Add QR codes to your Raspberry Pi and Arduino projects

Lead Image © nrey,

QR Codes

Create a web page to generate your own QR codes, use MIT's App Inventor to build an Android QR code reader, and finally, put QR codes on your Pi and Android sensors with links to documentation or real-time web data.

The typical UPC-A barcode is a series of contrasting strips that encode a 12-digit number, whereas a QR (quick response) code [1] is a matrix of small squares that can represent up to 4,296 characters.

For your Raspberry Pi or Arduino projects, you can use QR codes to document what the module is doing, link to web URLs, or display a message, like "if lost, please call …."

Create Your Own QR Codes

A number of different tools are available to create your own QR codes. One of the simplest methods is to use the Google Chart API [2], which you call with

followed by required and optional parameters.

The important parameters are:

  • cht=qr, the chart type
  • chs=<width>x<height>, the chart size
  • chl=<data>, the data or URL to encode

An example of encoding "Hello World" in a 100x100 QR code would be:

Listing 1 is a simple web form you can use to create QR codes [3], and Figure 1 shows the web page and an example QR code image. After the image is generated, you can print the image, cut it to size, and tape it to your equipment. If you have a number of Arduino or Pi modules, QR codes could be an easy way to determine what is loaded on each module.

Listing 1


  <title>Create QR Codes</title>
<h1>Create QR Codes</h1>
<form action="" method="get">
  Text to embed in QR Code</br>
  <textarea name="chl" style="height:100px;width:300px;"></textarea>
  </br>Image Size :</br>
  <select name="chs">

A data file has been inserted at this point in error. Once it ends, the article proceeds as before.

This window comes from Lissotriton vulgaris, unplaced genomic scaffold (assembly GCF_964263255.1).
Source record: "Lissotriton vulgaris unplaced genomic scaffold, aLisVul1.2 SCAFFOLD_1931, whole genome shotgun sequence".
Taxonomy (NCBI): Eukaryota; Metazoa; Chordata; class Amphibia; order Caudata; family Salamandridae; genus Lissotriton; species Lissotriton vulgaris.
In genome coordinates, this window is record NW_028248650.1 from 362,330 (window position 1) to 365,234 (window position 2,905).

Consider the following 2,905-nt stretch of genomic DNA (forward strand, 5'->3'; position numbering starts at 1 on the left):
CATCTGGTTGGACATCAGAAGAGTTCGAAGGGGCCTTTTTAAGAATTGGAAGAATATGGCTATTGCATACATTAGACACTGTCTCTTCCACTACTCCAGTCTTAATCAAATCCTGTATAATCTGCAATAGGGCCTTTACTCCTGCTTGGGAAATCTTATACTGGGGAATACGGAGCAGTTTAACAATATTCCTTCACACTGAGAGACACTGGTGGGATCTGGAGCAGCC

<option value="100x100">100x100</option>
    <option value="150x150">150x150</option>
    <option value="200x200">200x200</option>
    <option value="250x250">250x250</option>
    <option value="300x300" selected>300x300</option>
    <option value="350x350">350x350</option>
    <option value="400x400">400x400</option>
    <option value="500x500">500x500</option>
  <input type="hidden" name="cht" value="qr"></br>
  <p><input type="submit" value="Create QR Code"></p>
Figure 1: Web QR code generator.

Create Your Own QR Reader App

A number of QR reader applications are available in the various app stores; however, if you want to create your own custom QR reader app, then MIT's App Inventer [4], a cloud-based web app, is a great option for Android smartphones and tablets. If you have an iOS device, check out the Kino App Inventor [5], and if you have a Windows phone, look at Windows Phone App Studio [6].

To use App Inventor, you need a Google account and a browser. For this exercise, I used the same Google account I use with my Android phone, but you could use a GMail or Google+ account, too.

In App Inventor, you work in two screens to create a phone app [7]. The first screen is accessed by pressing the Designer button in the upper right corner (Figure 2). From the Designer screen, you can create the layout and the look and feel of the application. For the second screen, click on the Blocks button, which takes you to the Blocks screen, where you can create the logic or program for your app. App Inventor programming is similar to programming in Scratch.

Figure 2: App Inventer Designer layout.

In the Designer screen, you simply select the item you want from the User Interface Palette and drop it into the middle Viewer pane. Once a component is put into the Viewer window, that component is given a default name and properties. In the Components and Properties windows, you can rename a component and change things like the text, color, and sizing.

For this application, I used the following components:

  • a Button to start QR scanning
  • a TextBox to show QR scan results
  • a Button to call a browser if the QR code is a web link
  • a BarcodeScanner to turn on the camera and process the QR code
  • an ActivityStarter to launch the web browser

The logic (Figure 3) starts by defining the camera to be used for the QR scanning and sets ActivityStarter.Action to a browser (android.intent.action.VIEW).

Figure 3: App Inventer logic.

The BarcodeScanner1.AfterScan block puts the decoded QR data into the textbox. If the QR code starts with "http" then the "open link" button is enabled.

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